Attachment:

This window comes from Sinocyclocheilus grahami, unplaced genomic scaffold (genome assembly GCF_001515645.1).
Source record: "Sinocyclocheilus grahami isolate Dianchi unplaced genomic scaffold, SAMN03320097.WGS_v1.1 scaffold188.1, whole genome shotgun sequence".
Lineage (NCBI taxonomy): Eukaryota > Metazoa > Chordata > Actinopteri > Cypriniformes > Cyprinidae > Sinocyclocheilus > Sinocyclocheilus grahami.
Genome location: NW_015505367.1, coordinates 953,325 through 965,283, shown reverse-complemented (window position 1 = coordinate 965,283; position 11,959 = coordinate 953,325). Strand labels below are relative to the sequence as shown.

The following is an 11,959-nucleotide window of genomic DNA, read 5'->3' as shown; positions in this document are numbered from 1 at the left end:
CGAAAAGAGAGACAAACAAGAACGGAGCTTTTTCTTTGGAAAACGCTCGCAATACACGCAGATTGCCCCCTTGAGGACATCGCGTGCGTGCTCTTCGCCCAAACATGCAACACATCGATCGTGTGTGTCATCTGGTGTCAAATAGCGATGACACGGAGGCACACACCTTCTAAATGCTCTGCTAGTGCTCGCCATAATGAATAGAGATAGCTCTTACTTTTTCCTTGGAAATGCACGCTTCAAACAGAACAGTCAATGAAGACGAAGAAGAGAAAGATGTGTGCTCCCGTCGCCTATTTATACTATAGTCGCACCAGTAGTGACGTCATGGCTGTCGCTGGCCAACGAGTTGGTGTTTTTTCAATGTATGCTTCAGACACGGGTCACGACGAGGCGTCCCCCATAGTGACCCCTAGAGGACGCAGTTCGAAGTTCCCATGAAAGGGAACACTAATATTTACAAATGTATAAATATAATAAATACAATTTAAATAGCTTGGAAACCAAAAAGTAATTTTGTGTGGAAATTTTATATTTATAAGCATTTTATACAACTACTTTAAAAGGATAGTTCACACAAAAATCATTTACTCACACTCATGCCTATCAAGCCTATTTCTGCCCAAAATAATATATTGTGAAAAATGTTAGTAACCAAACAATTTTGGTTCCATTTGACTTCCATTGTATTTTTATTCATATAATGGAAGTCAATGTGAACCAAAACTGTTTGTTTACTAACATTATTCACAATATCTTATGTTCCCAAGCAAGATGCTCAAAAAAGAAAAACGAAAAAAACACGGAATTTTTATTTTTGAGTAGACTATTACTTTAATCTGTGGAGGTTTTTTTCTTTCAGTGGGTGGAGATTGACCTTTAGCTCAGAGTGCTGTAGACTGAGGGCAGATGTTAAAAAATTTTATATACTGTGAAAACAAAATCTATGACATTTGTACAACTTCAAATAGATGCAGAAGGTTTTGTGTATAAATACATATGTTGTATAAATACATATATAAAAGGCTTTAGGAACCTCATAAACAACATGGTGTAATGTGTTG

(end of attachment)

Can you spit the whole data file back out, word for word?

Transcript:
This window comes from Sinocyclocheilus grahami, unplaced genomic scaffold (genome assembly GCF_001515645.1).
Source record: "Sinocyclocheilus grahami isolate Dianchi unplaced genomic scaffold, SAMN03320097.WGS_v1.1 scaffold188.1, whole genome shotgun sequence".
Lineage (NCBI taxonomy): Eukaryota > Metazoa > Chordata > Actinopteri > Cypriniformes > Cyprinidae > Sinocyclocheilus > Sinocyclocheilus grahami.
Genome location: NW_015505367.1, coordinates 953,325 through 965,283, shown reverse-complemented (window position 1 = coordinate 965,283; position 11,959 = coordinate 953,325). Strand labels below are relative to the sequence as shown.

The following is an 11,959-nucleotide window of genomic DNA, read 5'->3' as shown; positions in this document are numbered from 1 at the left end:
CGAAAAGAGAGACAAACAAGAACGGAGCTTTTTCTTTGGAAAACGCTCGCAATACACGCAGATTGCCCCCTTGAGGACATCGCGTGCGTGCTCTTCGCCCAAACATGCAACACATCGATCGTGTGTGTCATCTGGTGTCAAATAGCGATGACACGGAGGCACACACCTTCTAAATGCTCTGCTAGTGCTCGCCATAATGAATAGAGATAGCTCTTACTTTTTCCTTGGAAATGCACGCTTCAAACAGAACAGTCAATGAAGACGAAGAAGAGAAAGATGTGTGCTCCCGTCGCCTATTTATACTATAGTCGCACCAGTAGTGACGTCATGGCTGTCGCTGGCCAACGAGTTGGTGTTTTTTCAATGTATGCTTCAGACACGGGTCACGACGAGGCGTCCCCCATAGTGACCCCTAGAGGACGCAGTTCGAAGTTCCCATGAAAGGGAACACTAATATTTACAAATGTATAAATATAATAAATACAATTTAAATAGCTTGGAAACCAAAAAGTAATTTTGTGTGGAAATTTTATATTTATAAGCATTTTATACAACTACTTTAAAAGGATAGTTCACACAAAAATCATTTACTCACACTCATGCCTATCAAGCCTATTTCTGCCCAAAATAATATATTGTGAAAAATGTTAGTAACCAAACAATTTTGGTTCCATTTGACTTCCATTGTATTTTTATTCATATAATGGAAGTCAATGTGAACCAAAACTGTTTGTTTACTAACATTATTCACAATATCTTATGTTCCCAAGCAAGATGCTCAAAAAAGAAAAACGAAAAAAACACGGAATTTTTATTTTTGAGTAGACTATTACTTTAATCTGTGGAGGTTTTTTTCTTTCAGTGGGTGGAGATTGACCTTTAGCTCAGAGTGCTGTAGACTGAGGGCAGATGTTAAAAAATTTTATATACTGTGAAAACAAAATCTATGACATTTGTACAACTTCAAATAGATGCAGAAGGTTTTGTGTATAAATACATATGTTGTATAAATACATATATAAAAGGCTTTAGGAACCTCATAAACAACATGGTGTAATGTGTTG